Bertram Store / Clay Pit

Rudolph Bertram ran a thriving wholesale grocery, saloon, and general store on Guadalupe Street in the 1880s. Business was conducted downstairs, with living quarters up above. The space now houses the popular Clay Pit Restaurant, but diners may share the space with previous inhabitants. Is the apparition of a small child Bertram's young son who died of typhoid fever? And are the upstairs party noises an echo of wild times at the brothel that was joined to the saloon through a basement tunnel?

 

Cover image by Daniel Mingus

Current Articles & Research Resources, October 25

In this weekly post, we feature helpful research tools and recent articles of interest to the legislative community. 

  • Examine redistricting laws state by state. (National Conference of State Legislatures, October 1, 2018)
  • Review protections from financial harm for older consumers. (Federal Trade Commission, October 18, 2018)
  • Consider the drawbacks of medical crowdfunding. (Health Affairs Blog, October 23, 2018)
  • Explore the national shortage of poll workers. (Stateline, October 22, 2018)

Members of the Texas legislative community may request the articles below here or by calling 512-463-1252. 

  • "Prescription for profit." By Jen Skerritt. Business Week, October 15, 2018, p. 17.
    Points out that several countries have legalized medical marijuana. Observes that pharmaceutical companies are exploring ways that medical marijuana could curb the use of opiates or replace opiates for pain management.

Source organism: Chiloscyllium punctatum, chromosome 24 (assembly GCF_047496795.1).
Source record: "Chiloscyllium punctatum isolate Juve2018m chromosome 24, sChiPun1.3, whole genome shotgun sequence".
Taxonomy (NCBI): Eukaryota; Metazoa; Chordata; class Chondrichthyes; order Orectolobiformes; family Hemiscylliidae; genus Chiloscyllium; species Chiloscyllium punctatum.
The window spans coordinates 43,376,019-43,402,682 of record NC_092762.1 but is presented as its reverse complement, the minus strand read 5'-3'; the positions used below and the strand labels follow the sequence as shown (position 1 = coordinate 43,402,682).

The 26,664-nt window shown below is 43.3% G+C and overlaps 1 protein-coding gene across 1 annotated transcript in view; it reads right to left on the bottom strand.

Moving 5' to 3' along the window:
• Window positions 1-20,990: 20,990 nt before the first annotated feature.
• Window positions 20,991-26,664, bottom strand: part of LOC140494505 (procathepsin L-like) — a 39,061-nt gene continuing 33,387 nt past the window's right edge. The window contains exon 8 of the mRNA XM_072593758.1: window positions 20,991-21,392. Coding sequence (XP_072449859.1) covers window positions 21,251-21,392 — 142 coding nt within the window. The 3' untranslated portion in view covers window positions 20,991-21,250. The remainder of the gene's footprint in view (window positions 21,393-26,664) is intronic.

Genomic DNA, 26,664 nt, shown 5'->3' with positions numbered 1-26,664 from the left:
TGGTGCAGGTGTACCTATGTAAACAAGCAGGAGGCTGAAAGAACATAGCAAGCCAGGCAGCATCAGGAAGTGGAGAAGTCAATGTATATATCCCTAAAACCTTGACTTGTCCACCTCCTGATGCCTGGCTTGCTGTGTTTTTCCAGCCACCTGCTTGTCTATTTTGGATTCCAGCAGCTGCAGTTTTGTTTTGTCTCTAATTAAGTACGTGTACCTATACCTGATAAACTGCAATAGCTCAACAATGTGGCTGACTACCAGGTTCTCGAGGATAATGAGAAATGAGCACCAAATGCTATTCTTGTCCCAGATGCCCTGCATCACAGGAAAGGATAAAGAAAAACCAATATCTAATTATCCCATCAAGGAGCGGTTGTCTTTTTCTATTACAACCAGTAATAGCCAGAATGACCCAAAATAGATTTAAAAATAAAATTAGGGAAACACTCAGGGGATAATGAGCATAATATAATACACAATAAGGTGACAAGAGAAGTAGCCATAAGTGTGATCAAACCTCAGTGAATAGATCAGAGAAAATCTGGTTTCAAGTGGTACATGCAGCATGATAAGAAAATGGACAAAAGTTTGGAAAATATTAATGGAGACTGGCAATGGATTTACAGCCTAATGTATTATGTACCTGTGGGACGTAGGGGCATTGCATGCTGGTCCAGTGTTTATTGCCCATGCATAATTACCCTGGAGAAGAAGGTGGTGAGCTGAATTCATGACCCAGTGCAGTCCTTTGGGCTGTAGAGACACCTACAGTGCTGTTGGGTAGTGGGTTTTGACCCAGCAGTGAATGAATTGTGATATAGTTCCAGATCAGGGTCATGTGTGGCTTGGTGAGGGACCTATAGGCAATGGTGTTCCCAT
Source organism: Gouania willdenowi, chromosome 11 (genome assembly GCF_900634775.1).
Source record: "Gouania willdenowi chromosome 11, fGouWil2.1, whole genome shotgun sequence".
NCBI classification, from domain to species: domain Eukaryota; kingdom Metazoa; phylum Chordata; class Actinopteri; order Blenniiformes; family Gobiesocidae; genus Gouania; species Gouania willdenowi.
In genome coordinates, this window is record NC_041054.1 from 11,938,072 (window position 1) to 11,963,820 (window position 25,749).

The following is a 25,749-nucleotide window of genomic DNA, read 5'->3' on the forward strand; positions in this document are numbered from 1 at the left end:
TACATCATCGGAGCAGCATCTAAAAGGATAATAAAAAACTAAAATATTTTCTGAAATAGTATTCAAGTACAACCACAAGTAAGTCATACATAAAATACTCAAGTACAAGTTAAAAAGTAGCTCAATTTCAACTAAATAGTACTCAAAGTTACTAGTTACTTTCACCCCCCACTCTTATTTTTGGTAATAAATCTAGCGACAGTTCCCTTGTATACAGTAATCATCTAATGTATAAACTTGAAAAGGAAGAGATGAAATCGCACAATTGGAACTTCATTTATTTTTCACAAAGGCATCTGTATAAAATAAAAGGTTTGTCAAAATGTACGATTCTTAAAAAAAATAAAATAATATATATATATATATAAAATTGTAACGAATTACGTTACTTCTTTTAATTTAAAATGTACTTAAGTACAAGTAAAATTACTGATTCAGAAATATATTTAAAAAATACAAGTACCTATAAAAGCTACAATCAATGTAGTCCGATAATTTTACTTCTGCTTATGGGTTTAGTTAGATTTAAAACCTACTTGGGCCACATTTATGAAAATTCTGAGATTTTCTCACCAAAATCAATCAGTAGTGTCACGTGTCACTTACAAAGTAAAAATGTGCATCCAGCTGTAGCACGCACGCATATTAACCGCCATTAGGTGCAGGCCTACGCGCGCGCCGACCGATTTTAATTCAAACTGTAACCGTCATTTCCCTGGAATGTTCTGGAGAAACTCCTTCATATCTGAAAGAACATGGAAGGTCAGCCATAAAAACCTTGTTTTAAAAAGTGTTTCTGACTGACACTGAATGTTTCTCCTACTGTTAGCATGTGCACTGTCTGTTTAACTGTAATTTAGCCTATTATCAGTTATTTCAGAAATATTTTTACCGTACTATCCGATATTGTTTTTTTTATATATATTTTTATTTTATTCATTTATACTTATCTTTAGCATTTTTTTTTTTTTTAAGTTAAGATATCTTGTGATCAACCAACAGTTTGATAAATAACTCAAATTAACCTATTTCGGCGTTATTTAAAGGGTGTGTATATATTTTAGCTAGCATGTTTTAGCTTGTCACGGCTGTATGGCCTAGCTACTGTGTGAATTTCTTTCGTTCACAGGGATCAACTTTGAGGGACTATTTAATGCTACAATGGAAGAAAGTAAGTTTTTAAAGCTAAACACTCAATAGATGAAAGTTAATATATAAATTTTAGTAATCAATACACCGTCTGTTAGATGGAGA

• "Expanding access to health care, from bedside to webside." By Debra Miller. Capitol Ideas, September/October 2018, pp. 24-26.
    Describes four types of current telehealth applications: live video, store-and-forward, remote patient monitoring, and mobile health.
  • "After #MeToo, state legislatures make changes." By Rebecca Asoulin. Christian Science Monitor, October 8, 2018, pp. 18, 20.
    Charts the progress state legislatures have made in protections against sexual misconduct through enhanced training, improved policies, or legislation.
  • "AT&T's service for first responders sees strong demand as effort ramps up." By Brian Womack. Dallas Business Journal, October 12, 2018, p. 28.
    Discusses AT&T's role in building FirstNet, America's first nationwide public safety broadband network. Related information at: https://firstnet.gov/.
  • "Democratic policies: Universal pictures." Economist, October 13th-19th, 2018, pp. 27-28.
    Considers whether Medicare could become a workable single-payer system for all health insurance claims. Notes the obstacles, including lack of agreement as to what Medicare for all actually means.